Jordan Column on Immigration Reform
Congressman Jim Jordan (R-Urbana) today released the following column on immigration reform:
The controversial immigration reform proposal being debated in the U.S. Senate suffered a major setback Thursday, failing to garner enough support to limit debate and move it forward for a vote.
From my perspective, this is not only a victory for those of us who opposed the measure, but for every family that values the traditional American principles of hard work and the rule of law.
The Senate proposal would have effectively granted amnesty to some 12 million people living in this country illegally.
I cannot think of a more misguided approach to one of the most pressing issues facing our country today.
Apparently, neither can most Americans.
In the brief five months since I was sworn in as your congressman, our office has averaged nearly 1,000 phone calls, faxes, and e-mails per week on a wide variety of topics.
The contacts to our office about this issue have been nearly 100 percent against the Senate proposal. I imagine the response received by the offices of senators and other House members is not much different.
Too often, it seems the politicians in Washington are distant from the families they represent, legislating from inside the Beltway without concern for how their decisions impact the rest of us.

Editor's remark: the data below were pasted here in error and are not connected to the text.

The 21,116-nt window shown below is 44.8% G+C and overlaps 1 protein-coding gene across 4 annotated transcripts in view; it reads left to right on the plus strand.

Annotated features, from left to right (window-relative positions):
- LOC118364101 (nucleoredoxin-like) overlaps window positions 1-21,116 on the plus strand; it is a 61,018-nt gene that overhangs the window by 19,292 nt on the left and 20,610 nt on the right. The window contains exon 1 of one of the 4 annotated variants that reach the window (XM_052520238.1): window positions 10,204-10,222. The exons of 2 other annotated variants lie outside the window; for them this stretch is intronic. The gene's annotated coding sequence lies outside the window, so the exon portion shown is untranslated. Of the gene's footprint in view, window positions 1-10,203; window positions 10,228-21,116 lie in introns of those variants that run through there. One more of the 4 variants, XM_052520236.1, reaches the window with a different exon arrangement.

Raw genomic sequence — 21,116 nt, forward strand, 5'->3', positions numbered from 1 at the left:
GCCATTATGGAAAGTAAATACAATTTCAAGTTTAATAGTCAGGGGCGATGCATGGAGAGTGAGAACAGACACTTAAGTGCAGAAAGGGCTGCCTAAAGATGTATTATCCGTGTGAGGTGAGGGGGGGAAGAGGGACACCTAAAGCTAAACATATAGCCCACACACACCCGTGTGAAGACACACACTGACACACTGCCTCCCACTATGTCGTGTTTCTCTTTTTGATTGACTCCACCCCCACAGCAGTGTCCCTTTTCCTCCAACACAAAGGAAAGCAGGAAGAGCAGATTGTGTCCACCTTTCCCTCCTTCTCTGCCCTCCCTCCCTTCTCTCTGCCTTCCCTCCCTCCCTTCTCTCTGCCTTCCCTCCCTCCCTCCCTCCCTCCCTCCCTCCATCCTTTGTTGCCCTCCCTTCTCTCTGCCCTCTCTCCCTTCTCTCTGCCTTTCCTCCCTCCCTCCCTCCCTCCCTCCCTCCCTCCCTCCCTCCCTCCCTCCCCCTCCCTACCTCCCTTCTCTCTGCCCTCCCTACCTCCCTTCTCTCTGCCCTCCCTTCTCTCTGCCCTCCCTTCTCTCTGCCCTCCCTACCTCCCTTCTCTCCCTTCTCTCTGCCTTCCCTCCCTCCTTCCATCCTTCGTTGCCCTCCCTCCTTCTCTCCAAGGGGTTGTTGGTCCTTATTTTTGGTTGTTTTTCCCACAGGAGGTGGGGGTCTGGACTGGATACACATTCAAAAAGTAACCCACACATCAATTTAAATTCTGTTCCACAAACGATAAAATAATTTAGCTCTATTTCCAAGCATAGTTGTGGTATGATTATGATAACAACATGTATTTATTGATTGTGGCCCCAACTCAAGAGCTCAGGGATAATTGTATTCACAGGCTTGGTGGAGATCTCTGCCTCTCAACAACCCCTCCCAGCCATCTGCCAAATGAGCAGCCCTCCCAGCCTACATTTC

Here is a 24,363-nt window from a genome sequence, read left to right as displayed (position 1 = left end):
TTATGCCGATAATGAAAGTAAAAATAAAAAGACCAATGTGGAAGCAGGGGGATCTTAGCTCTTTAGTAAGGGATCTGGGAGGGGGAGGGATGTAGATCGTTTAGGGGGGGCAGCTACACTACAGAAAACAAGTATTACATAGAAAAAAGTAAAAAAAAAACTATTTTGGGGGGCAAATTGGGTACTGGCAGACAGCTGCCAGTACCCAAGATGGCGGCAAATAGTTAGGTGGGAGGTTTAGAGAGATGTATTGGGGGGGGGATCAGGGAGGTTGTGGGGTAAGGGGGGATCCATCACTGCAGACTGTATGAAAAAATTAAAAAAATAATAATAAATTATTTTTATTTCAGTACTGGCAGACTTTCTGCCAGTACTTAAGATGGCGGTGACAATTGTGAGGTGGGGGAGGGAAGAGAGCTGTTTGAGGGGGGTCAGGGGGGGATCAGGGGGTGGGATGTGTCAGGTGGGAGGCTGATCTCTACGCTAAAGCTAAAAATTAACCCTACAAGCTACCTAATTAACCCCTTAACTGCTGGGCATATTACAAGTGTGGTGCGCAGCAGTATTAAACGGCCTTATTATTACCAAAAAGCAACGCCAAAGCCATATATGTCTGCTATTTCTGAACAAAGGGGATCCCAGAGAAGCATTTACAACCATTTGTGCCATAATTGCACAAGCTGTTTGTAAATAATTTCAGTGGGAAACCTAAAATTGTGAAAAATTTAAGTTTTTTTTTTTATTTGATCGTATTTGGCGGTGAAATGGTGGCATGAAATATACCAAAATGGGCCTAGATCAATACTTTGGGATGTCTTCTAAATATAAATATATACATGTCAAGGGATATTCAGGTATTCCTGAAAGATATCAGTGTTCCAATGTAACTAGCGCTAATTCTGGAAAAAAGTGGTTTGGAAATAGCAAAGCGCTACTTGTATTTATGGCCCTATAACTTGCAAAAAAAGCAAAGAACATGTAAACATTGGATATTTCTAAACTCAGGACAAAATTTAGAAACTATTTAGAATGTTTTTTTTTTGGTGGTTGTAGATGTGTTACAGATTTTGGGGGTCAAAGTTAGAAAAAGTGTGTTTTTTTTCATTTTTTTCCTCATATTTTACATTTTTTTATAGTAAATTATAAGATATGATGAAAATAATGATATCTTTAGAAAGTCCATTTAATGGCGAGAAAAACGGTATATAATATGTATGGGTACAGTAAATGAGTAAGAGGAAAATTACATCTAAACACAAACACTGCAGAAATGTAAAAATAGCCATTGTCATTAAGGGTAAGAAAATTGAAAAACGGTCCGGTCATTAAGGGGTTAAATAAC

This Senate immigration proposal was yet another example.
The difference this time was that the voices of reason from individuals and families across America were heard. Quite a remarkable victory!
I believe our approach to stopping illegal immigration must follow three principles.
First, we must secure our borders by enforcing our deportation laws, building security fences, and increasing border patrols to stop the problem of illegal immigration at its root.
Second, we must reject "amnesty" for illegal aliens. Allowing these individuals to enjoy the benefits of American citizenship--whether through special visas or otherwise--is nothing less than rewarding their illegal behavior, giving them exactly what they broke the law to obtain. It puts them in line for citizenship ahead of legal applicants who are following the rules.
Third, I believe we must make the legal immigration system work better for everyone involved: taxpayers, employers, and those applicants who are following the rules in order to pursue the American dream.
This third point is all too often overlooked when discussing this issue.
It is always important to acknowledge the difference between legal and illegal immigration, because America is a nation of immigrants.
For over 220 years, millions of people have come to this country legally to work hard, follow the law, learn the language, and become Americans.
These individuals, and the generations that followed them, are what helped make America the greatest nation in history.
Our public policy, whether on immigration or otherwise, must honor the commitment of these individuals and families to traditional American principles.
I look forward to your continued feedback on this and other issues of importance to you and your family. Please contact any of our offices or visit our website at jordan.house.gov to share your thoughts.